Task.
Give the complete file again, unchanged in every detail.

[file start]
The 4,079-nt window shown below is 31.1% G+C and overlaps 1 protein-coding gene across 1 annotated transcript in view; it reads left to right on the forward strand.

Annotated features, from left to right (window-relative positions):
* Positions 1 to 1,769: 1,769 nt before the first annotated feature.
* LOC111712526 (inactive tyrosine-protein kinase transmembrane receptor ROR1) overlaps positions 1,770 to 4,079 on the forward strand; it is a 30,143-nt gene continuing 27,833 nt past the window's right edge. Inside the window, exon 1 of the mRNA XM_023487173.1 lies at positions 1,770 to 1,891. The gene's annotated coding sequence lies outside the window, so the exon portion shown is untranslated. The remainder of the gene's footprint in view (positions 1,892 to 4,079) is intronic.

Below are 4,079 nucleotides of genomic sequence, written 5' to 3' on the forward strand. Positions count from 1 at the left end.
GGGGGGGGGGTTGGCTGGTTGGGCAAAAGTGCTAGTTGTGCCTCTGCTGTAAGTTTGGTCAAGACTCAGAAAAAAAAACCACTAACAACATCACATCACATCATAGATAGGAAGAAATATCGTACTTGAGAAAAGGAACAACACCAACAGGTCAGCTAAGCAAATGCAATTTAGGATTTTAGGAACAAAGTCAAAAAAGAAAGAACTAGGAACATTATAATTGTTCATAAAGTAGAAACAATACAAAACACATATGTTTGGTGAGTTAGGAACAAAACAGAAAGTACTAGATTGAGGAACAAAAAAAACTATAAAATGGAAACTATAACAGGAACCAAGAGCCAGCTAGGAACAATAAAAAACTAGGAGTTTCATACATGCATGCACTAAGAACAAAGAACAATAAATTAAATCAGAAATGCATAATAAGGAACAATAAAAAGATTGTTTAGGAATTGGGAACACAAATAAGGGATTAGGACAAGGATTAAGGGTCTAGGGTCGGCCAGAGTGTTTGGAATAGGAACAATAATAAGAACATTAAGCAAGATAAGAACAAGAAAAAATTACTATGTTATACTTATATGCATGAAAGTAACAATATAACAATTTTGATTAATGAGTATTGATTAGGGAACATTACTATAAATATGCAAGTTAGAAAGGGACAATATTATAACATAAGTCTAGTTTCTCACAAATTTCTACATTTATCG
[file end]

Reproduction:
The 4,079-nt window shown below is 31.1% G+C and overlaps 1 protein-coding gene across 1 annotated transcript in view; it reads left to right on the forward strand.

Annotated features, from left to right (window-relative positions):
* Positions 1 to 1,769: 1,769 nt before the first annotated feature.
* LOC111712526 (inactive tyrosine-protein kinase transmembrane receptor ROR1) overlaps positions 1,770 to 4,079 on the forward strand; it is a 30,143-nt gene continuing 27,833 nt past the window's right edge. Inside the window, exon 1 of the mRNA XM_023487173.1 lies at positions 1,770 to 1,891. The gene's annotated coding sequence lies outside the window, so the exon portion shown is untranslated. The remainder of the gene's footprint in view (positions 1,892 to 4,079) is intronic.

Below are 4,079 nucleotides of genomic sequence, written 5' to 3' on the forward strand. Positions count from 1 at the left end.
GGGGGGGGGGTTGGCTGGTTGGGCAAAAGTGCTAGTTGTGCCTCTGCTGTAAGTTTGGTCAAGACTCAGAAAAAAAAACCACTAACAACATCACATCACATCATAGATAGGAAGAAATATCGTACTTGAGAAAAGGAACAACACCAACAGGTCAGCTAAGCAAATGCAATTTAGGATTTTAGGAACAAAGTCAAAAAAGAAAGAACTAGGAACATTATAATTGTTCATAAAGTAGAAACAATACAAAACACATATGTTTGGTGAGTTAGGAACAAAACAGAAAGTACTAGATTGAGGAACAAAAAAAACTATAAAATGGAAACTATAACAGGAACCAAGAGCCAGCTAGGAACAATAAAAAACTAGGAGTTTCATACATGCATGCACTAAGAACAAAGAACAATAAATTAAATCAGAAATGCATAATAAGGAACAATAAAAAGATTGTTTAGGAATTGGGAACACAAATAAGGGATTAGGACAAGGATTAAGGGTCTAGGGTCGGCCAGAGTGTTTGGAATAGGAACAATAATAAGAACATTAAGCAAGATAAGAACAAGAAAAAATTACTATGTTATACTTATATGCATGAAAGTAACAATATAACAATTTTGATTAATGAGTATTGATTAGGGAACATTACTATAAATATGCAAGTTAGAAAGGGACAATATTATAACATAAGTCTAGTTTCTCACAAATTTCTACATTTATCG